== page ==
“Who thinks the lunch is not good enough?” the seventh-grader shouted to his lunch mates in Spanish and English.
Dozens of hands flew in the air and fellow students shouted along: “We should bring our own lunch! We should bring our own lunch! We should bring our own lunch!”
Fernando waved his hand over the crowd and asked a visiting reporter: “Do you see the situation?”
At his public school, Little Village Academy on Chicago’s West Side, students are not allowed to pack lunches from home. Unless they have a medical excuse, they must eat the food served in the cafeteria.
Principal Elsa Carmona said her intention is to protect students from their own unhealthful food choices.
“Nutrition wise, it is better for the children to eat at the school,” Carmona said. “It’s about the nutrition and the excellent quality food that they are able to serve (in the lunchroom). It’s milk versus a Coke. But with allergies and any medical issue, of course, we would make an exception.”
Carmona said she created the policy six years ago after watching students bring “bottles of soda and flaming hot chips” on field trips for their lunch. Although she would not name any other schools that employ such practices, she said it was fairly common.
A Chicago Public Schools spokeswoman said she could not say how many schools prohibit packed lunches and that decision is left to the judgment of the principals.
“While there is no formal policy, principals use common sense judgment based on their individual school environments,” Monique Bond wrote in an email. “In this case, this principal is encouraging the healthier choices and attempting to make an impact that extends beyond the classroom.”
Any school that bans homemade lunches also puts more money in the pockets of the district’s food provider, Chartwells-Thompson. The federal government pays the district for each free or reduced-price lunch taken, and the caterer receives a set fee from the district per lunch.
At Little Village, most students must take the meals served in the cafeteria or go hungry or both. During a recent visit to the school, dozens of students took the lunch but threw most of it in the garbage uneaten. Though CPS has improved the nutritional quality of its meals this year, it also has seen a drop-off in meal participation among students, many of whom say the food tastes bad.
“Some of the kids don’t like the food they give at our school for lunch or breakfast,” said Little Village parent Erica Martinez. “So it would be a good idea if they could bring their lunch so they could at least eat something.”
“(My grandson) is really picky about what he eats,” said Anna Torrez, who was picking up the boy from school. “I think they should be able to bring their lunch. Other schools let them. But at this school, they don’t.”
But parent Miguel Medina said he thinks the “no home lunch policy” is a good one. “The school food is very healthy,” he said, “and when they bring the food from home, there is no control over the food.”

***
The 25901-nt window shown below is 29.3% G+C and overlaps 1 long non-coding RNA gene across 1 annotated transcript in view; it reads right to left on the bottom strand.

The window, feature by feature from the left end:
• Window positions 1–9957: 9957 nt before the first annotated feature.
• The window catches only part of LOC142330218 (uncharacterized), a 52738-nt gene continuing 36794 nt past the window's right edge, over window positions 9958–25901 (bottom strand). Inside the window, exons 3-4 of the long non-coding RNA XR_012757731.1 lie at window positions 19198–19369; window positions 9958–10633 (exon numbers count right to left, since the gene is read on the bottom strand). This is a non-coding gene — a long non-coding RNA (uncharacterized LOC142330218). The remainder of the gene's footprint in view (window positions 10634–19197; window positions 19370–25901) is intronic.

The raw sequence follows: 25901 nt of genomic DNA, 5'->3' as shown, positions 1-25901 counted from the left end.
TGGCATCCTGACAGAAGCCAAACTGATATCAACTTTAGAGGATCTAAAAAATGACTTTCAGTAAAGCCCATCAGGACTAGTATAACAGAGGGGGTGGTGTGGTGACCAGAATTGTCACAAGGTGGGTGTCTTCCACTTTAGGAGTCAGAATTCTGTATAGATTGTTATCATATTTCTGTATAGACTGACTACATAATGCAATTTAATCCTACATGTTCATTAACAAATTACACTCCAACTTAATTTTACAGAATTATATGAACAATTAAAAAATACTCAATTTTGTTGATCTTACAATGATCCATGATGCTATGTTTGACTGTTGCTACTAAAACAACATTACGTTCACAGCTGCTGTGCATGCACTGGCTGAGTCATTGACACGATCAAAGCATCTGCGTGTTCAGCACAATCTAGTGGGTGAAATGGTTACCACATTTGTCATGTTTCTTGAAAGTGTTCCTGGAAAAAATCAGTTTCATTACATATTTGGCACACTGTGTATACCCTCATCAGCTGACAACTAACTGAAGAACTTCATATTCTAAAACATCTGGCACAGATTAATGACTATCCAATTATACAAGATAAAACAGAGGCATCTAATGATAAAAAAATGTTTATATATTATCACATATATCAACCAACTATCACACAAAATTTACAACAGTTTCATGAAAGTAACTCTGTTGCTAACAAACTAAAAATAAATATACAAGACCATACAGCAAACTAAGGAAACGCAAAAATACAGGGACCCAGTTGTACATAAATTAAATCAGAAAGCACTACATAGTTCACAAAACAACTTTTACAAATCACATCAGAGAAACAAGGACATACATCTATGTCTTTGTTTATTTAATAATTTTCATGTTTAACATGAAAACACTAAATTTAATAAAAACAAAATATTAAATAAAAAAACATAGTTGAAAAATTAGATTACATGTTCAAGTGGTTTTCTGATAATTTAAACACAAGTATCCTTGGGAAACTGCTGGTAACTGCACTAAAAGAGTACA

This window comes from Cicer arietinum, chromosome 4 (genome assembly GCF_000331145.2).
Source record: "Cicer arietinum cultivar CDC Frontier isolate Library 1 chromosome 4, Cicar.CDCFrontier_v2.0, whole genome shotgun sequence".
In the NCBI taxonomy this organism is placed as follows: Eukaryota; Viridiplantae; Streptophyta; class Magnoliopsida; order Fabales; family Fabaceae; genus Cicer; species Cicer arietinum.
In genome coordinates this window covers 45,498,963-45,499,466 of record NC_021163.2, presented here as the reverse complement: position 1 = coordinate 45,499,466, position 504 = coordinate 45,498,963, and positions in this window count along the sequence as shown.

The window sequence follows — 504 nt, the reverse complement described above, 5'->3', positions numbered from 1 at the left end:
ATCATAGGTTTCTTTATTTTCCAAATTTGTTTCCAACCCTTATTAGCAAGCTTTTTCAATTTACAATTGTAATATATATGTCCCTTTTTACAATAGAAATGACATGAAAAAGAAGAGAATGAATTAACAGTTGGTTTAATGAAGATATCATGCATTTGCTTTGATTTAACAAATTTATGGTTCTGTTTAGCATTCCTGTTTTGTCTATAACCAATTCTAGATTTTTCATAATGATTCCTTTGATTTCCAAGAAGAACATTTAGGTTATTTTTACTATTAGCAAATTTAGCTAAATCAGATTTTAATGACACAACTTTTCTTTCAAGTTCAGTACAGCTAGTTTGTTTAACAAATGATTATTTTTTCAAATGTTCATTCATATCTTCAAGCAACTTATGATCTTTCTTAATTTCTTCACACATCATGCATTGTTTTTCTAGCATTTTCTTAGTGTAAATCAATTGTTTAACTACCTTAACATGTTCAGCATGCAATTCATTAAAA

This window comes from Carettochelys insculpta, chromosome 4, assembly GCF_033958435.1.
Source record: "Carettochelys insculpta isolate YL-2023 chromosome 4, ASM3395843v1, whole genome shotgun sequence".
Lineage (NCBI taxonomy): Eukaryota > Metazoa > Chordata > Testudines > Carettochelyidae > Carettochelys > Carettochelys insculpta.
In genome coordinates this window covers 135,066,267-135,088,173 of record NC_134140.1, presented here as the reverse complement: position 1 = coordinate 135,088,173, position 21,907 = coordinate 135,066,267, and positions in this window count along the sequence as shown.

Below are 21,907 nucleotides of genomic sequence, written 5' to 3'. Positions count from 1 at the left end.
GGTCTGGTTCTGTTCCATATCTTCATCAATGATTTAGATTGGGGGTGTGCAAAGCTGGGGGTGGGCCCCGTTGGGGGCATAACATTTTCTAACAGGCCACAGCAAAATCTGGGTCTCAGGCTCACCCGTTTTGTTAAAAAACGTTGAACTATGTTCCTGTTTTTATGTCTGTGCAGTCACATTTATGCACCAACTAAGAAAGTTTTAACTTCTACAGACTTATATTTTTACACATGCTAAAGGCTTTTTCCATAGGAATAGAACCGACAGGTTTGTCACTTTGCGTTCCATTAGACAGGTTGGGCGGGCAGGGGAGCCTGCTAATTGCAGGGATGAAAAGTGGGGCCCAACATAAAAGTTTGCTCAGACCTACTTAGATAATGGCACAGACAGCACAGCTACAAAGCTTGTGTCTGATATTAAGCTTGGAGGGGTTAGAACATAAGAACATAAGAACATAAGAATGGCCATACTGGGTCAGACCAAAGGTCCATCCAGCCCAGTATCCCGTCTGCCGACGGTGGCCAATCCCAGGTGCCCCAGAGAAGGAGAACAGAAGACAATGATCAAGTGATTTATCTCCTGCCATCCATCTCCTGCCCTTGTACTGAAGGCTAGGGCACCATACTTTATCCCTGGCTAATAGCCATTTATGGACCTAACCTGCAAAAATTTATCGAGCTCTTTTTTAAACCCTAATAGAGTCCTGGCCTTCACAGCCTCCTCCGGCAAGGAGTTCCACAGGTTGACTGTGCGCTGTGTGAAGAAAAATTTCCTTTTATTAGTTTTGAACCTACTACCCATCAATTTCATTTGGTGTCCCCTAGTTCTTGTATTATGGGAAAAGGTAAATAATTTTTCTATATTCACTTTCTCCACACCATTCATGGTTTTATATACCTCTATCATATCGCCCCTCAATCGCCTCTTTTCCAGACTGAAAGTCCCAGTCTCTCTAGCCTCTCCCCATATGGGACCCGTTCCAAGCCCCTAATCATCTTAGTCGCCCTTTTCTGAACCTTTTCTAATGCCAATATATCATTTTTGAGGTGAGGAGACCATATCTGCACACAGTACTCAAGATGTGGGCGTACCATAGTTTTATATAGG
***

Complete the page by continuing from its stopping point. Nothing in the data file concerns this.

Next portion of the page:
At Claremont Academy Elementary School on the South Side, officials allow packed lunches but confiscate any snacks loaded with sugar or salt. (They often are returned after school.) Principal Rebecca Stinson said that though students may not like it, she has yet to hear a parent complain.
“The kids may have money or earn money and (buy junk food) without their parents’ knowledge,” Stinson said, adding that most parents expect that the school will look out for their children.
Such discussions over school lunches and healthy eating echo a larger national debate about the role government should play in individual food choices.
“This is such a fundamental infringement on parental responsibility,” said J. Justin Wilson, a senior researcher at the Washington-based Center for Consumer Freedom, which is partially funded by the food industry.
“Would the school balk if the parent wanted to prepare a healthier meal?” Wilson said. “This is the perfect illustration of how the government’s one-size-fits-all mandate on nutrition fails time and time again. Some parents may want to pack a gluten-free meal for a child, and others may have no problem with a child enjoying soda.”
For many CPS parents, the idea of forbidding home-packed lunches would be unthinkable. If their children do not qualify for free or reduced-price meals, such a policy would require them to pay $2.25 a day for food they don’t necessarily like.
“We don’t spend anywhere close to that on my son’s daily intake of a sandwich (lovingly cut into the shape of a Star Wars ship), Goldfish crackers and milk,” education policy professor Diane Whitmore Schanzenbach wrote in an email. Her son attends Nettelhorst Elementary School in Lakeview. “Not only would mandatory school lunches worsen the dietary quality of most kids’ lunches at Nettelhorst, but it would also cost more out of pocket to most parents! There is no chance the parents would stand for that.”
Many Little Village students claim that, given the opportunity, they would make sound choices.
“They’re afraid that we’ll all bring in greasy food instead of healthy food and it won’t be as good as what they give us at school,” said student Yesenia Gutierrez. “It’s really lame. If we could bring in our own lunches, everyone knows what they’d bring. For example, the vegetarians could bring in their own veggie food.”
“I would bring a sandwich or a Subway and maybe a juice,” said seventh-grader Ashley Valdez.
Second-grader Gerardo Ramos said, “I would bring a banana, orange and some grapes.”
“I would bring a juice and like a sandwich,” said fourth-grader Eric Sanchez.
“Sometimes I would bring the healthy stuff,” second-grader Julian Ruiz said, “but sometimes I would bring Lunchables.”